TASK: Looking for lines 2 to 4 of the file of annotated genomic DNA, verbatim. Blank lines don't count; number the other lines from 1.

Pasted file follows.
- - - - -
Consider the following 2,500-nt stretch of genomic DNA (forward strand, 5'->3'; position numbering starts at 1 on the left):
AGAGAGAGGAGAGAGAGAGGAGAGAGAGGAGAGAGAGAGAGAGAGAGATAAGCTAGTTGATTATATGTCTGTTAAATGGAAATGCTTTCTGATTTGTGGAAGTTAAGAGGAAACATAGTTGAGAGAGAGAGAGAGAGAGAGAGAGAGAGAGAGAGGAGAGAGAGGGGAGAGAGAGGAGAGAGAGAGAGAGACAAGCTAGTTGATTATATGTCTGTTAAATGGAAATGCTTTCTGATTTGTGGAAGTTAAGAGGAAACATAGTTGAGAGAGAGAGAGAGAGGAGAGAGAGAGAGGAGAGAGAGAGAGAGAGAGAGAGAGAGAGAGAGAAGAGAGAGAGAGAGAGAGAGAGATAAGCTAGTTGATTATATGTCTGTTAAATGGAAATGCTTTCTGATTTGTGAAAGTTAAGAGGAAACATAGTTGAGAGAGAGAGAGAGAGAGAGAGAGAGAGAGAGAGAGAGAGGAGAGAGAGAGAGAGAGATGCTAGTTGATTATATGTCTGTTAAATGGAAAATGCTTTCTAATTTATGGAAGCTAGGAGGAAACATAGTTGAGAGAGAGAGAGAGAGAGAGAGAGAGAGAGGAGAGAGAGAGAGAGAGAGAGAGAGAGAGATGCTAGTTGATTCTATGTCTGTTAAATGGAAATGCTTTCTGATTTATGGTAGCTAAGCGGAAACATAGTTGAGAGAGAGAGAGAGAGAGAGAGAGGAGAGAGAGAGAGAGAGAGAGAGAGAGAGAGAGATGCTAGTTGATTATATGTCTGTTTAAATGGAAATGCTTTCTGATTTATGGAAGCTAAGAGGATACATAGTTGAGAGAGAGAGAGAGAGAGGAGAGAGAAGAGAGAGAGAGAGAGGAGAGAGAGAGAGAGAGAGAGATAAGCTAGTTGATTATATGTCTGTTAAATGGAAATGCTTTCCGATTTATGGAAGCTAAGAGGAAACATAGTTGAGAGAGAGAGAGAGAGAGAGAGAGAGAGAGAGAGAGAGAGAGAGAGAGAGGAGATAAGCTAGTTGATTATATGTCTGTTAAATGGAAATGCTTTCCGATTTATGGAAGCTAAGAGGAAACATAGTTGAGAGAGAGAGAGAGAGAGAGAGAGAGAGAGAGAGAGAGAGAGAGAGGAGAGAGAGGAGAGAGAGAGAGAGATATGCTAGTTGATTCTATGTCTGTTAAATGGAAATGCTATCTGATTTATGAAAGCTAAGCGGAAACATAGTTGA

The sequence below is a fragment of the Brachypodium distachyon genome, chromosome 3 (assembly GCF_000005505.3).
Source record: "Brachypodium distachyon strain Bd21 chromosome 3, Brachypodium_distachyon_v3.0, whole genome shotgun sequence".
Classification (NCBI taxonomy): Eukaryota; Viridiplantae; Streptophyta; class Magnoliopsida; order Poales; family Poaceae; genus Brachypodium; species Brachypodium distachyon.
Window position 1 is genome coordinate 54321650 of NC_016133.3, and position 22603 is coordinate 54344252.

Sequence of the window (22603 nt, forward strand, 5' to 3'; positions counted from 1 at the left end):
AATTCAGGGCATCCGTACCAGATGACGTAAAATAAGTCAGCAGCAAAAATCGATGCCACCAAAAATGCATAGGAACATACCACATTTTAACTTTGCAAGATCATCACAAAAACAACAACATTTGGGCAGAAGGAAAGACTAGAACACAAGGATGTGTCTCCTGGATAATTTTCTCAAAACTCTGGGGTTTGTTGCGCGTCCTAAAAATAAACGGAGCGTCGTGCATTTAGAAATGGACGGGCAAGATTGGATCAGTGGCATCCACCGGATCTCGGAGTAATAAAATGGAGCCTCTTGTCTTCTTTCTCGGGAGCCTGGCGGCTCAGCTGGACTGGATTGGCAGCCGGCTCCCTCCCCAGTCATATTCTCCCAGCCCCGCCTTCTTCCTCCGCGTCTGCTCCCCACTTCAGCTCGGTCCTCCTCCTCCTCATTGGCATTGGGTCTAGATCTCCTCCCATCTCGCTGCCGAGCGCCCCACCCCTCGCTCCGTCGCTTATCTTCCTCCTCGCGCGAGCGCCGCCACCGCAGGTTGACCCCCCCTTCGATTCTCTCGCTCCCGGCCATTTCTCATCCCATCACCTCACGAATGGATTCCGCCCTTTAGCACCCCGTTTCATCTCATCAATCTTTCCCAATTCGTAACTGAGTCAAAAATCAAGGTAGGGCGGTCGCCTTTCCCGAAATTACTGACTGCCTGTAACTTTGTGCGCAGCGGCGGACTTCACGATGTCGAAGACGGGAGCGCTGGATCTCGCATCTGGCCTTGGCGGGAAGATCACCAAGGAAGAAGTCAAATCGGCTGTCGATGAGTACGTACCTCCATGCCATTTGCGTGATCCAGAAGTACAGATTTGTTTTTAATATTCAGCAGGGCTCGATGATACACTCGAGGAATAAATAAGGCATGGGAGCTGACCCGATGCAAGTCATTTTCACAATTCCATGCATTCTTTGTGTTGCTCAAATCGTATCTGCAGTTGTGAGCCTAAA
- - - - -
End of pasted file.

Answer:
AGAGAGAGGAGAGAGAGAGGAGAGAGAGGAGAGAGAGAGAGAGAGAGATAAGCTAGTTGATTATATGTCTGTTAAATGGAAATGCTTTCTGATTTGTGGAAGTTAAGAGGAAACATAGTTGAGAGAGAGAGAGAGAGAGAGAGAGAGAGAGAGAGGAGAGAGAGGGGAGAGAGAGGAGAGAGAGAGAGAGACAAGCTAGTTGATTATATGTCTGTTAAATGGAAATGCTTTCTGATTTGTGGAAGTTAAGAGGAAACATAGTTGAGAGAGAGAGAGAGAGGAGAGAGAGAGAGGAGAGAGAGAGAGAGAGAGAGAGAGAGAGAGAGAAGAGAGAGAGAGAGAGAGAGAGATAAGCTAGTTGATTATATGTCTGTTAAATGGAAATGCTTTCTGATTTGTGAAAGTTAAGAGGAAACATAGTTGAGAGAGAGAGAGAGAGAGAGAGAGAGAGAGAGAGAGAGAGGAGAGAGAGAGAGAGAGATGCTAGTTGATTATATGTCTGTTAAATGGAAAATGCTTTCTAATTTATGGAAGCTAGGAGGAAACATAGTTGAGAGAGAGAGAGAGAGAGAGAGAGAGAGAGGAGAGAGAGAGAGAGAGAGAGAGAGAGAGATGCTAGTTGATTCTATGTCTGTTAAATGGAAATGCTTTCTGATTTATGGTAGCTAAGCGGAAACATAGTTGAGAGAGAGAGAGAGAGAGAGAGAGGAGAGAGAGAGAGAGAGAGAGAGAGAGAGAGAGATGCTAGTTGATTATATGTCTGTTTAAATGGAAATGCTTTCTGATTTATGGAAGCTAAGAGGATACATAGTTGAGAGAGAGAGAGAGAGAGGAGAGAGAAGAGAGAGAGAGAGAGGAGAGAGAGAGAGAGAGAGAGATAAGCTAGTTGATTATATGTCTGTTAAATGGAAATGCTTTCCGATTTATGGAAGCTAAGAGGAAACATAGTTGAGAGAGAGAGAGAGAGAGAGAGAGAGAGAGAGAGAGAGAGAGAGAGAGAGGAGATAAGCTAGTTGATTATATGTCTGTTAAATGGAAATGCTTTCCGATTTATGGAAGCTAAGAGGAAACATAGTTGAGAGAGAGAGAGAGAGAGAGAGAGAGAGAGAGAGAGAGAGAGAGAGGAGAGAGAGGAGAGAGAGAGAGAGATATGCTAGTTGATTCTATGTCTGTTAAATGGAAATGCTATCTGATTTATGAAAGCTAAGCGGAAACATAGTTGA

The sequence below is a fragment of the Brachypodium distachyon genome, chromosome 3 (assembly GCF_000005505.3).
Source record: "Brachypodium distachyon strain Bd21 chromosome 3, Brachypodium_distachyon_v3.0, whole genome shotgun sequence".